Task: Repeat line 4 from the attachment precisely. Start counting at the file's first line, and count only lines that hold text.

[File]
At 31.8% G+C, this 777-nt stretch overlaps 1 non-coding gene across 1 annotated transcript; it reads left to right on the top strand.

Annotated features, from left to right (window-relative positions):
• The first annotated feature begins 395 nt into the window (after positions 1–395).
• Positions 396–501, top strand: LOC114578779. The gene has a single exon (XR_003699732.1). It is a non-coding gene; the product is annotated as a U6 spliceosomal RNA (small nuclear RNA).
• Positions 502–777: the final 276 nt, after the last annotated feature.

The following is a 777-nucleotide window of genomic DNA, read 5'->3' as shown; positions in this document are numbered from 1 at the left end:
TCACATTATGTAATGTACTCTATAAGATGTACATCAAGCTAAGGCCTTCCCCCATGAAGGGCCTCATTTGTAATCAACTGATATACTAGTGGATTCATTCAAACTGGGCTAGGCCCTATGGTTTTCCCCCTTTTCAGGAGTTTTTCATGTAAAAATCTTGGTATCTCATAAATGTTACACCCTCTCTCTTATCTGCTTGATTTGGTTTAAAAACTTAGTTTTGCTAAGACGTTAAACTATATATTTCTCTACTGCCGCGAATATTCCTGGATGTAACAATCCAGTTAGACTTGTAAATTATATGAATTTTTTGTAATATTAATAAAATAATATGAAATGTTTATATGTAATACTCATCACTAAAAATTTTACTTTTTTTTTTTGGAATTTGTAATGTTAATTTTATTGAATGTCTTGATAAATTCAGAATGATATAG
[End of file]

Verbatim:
• Positions 396–501, top strand: LOC114578779. The gene has a single exon (XR_003699732.1). It is a non-coding gene; the product is annotated as a U6 spliceosomal RNA (small nuclear RNA).